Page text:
A French intelligence agent becomes embroiled in the Cold War politics first with uncovering the events leading up to the 1962 Cuban Missle Crisis, and then back to France to break up an international Russian spy ring.
Farmer Sweetland is a lonely old widower. He is determined to marry again and he enlists the help of his housekeeper Minta to pick a wife from the local single women. Written by
Col Needham <firstname.lastname@example.org>
I've always been a huge fan of Hitchcock's early works, especially "The 39 Steps" and "The Lady Vanishes." I especially love the glimpses of country life--the cruel Calvinist husband, the Swiss speaking Romansche. But I hadn't realized that even earlier he made comedies. Now with new DVD releases I can discover them, and I recommend you do too. So far I've also seen "Rich and Strange," which was slow, but a fun precursor to "Mr. and Mrs. Smith."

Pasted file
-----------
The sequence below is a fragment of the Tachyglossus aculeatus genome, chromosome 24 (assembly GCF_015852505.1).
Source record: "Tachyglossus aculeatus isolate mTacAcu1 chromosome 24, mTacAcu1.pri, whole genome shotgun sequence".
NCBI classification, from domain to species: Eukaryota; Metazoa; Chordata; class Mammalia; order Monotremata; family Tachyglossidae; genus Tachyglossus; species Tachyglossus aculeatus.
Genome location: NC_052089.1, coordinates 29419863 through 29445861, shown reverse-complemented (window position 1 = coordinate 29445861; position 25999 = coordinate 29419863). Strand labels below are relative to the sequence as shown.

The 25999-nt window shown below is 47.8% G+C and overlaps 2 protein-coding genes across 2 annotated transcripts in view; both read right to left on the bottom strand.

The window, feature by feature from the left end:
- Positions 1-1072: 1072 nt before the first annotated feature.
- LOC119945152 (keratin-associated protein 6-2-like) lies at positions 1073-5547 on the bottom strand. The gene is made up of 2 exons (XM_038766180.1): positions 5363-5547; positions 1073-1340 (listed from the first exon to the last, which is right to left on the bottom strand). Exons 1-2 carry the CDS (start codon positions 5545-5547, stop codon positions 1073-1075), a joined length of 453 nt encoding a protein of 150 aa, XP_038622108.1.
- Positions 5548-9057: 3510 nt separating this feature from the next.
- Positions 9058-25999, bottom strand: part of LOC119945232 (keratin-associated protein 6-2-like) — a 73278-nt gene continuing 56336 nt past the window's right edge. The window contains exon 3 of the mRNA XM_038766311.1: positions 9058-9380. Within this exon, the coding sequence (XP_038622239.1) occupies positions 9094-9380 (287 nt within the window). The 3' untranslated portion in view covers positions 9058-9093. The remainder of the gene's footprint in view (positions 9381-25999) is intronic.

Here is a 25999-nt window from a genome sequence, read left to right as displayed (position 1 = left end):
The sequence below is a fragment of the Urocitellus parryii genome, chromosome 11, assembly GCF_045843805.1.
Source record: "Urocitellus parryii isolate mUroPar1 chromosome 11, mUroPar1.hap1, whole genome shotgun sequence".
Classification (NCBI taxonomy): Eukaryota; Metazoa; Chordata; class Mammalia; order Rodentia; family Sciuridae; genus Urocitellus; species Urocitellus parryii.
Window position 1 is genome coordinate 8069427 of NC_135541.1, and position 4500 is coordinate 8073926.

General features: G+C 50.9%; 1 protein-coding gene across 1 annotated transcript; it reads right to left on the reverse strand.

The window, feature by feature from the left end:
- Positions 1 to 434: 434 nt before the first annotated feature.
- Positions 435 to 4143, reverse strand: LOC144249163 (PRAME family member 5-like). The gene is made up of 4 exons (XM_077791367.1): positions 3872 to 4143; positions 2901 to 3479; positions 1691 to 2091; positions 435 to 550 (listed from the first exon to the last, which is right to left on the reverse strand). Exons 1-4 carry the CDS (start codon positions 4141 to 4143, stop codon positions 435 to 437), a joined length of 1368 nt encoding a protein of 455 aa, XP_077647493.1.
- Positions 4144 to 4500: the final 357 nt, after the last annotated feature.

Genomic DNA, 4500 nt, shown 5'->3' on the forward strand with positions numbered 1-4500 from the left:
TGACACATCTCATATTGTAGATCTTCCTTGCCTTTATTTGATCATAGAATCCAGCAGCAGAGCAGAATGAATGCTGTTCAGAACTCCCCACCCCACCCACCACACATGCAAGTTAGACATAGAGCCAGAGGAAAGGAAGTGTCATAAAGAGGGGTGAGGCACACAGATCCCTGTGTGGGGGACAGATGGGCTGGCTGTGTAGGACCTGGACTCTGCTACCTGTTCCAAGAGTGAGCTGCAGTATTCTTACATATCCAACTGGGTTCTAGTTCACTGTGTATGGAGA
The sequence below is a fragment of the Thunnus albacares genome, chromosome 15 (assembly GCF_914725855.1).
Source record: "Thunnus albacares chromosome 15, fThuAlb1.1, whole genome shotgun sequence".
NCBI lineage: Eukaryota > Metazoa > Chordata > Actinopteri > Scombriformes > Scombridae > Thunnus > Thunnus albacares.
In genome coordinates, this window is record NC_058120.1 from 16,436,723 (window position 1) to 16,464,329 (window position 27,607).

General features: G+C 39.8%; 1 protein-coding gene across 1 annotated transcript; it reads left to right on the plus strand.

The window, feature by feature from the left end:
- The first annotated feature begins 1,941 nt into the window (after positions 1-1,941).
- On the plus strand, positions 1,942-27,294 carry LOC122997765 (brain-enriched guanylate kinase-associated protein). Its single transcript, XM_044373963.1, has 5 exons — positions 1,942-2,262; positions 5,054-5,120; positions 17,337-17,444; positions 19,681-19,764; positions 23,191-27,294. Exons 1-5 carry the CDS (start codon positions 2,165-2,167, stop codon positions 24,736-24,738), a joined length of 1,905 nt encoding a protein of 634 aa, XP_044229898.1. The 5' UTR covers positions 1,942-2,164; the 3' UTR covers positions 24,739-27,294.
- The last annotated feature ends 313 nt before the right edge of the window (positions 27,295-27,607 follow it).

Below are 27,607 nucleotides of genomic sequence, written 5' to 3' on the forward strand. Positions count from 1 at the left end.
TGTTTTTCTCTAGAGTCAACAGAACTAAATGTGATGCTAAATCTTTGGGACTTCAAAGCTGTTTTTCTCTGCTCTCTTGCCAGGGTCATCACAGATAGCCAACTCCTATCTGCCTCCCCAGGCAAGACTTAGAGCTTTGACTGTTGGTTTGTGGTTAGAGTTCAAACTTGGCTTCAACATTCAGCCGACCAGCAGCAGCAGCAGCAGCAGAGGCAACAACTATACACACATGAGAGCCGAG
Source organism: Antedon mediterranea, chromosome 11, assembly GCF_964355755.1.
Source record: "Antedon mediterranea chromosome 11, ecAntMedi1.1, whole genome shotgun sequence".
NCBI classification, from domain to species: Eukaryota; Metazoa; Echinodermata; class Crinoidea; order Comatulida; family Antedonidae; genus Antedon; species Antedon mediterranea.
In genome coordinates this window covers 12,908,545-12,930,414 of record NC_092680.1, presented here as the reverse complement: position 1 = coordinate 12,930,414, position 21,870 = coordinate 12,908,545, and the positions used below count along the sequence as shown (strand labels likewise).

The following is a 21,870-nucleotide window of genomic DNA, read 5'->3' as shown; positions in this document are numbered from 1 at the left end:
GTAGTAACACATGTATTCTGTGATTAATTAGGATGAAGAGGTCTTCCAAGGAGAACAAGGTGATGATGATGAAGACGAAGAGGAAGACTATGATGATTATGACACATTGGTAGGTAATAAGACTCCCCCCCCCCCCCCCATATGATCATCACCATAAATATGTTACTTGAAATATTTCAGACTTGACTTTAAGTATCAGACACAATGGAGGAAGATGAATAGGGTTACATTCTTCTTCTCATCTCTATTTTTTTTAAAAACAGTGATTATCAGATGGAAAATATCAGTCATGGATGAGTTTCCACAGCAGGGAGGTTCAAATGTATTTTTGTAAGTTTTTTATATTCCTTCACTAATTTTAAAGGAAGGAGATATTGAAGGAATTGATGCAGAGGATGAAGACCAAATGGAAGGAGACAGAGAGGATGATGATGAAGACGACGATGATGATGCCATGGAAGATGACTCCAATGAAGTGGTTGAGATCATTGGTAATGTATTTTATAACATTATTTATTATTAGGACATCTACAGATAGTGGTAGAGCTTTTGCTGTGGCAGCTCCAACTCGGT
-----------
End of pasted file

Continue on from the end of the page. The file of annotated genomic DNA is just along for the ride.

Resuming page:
The Farmer's Wife is my favorite so far. The opening...was there ever a more idyllic farm? A more amusing death scene? Cuter puppies? A more curmudgeonly farm hand? These little touches set the scene and kept me interested in the progression of a story whose ending we know from the start. It can be slow, and I really appreciated having it on DVD so I could FF x2 through the long scenes, but overall I enjoyed the whole package very much. My enjoyment was often overwhelmed by the sad story of Lillian Hall-Davis's tragic death and her son's involvement. Very sad. She was perfect in this role. Jameson Thomas (King Westley in "It Happened One Night") was very good, and all the supporting players were terrific. 8/10.
4 of 5 people found this review helpful.
Was this review helpful to you?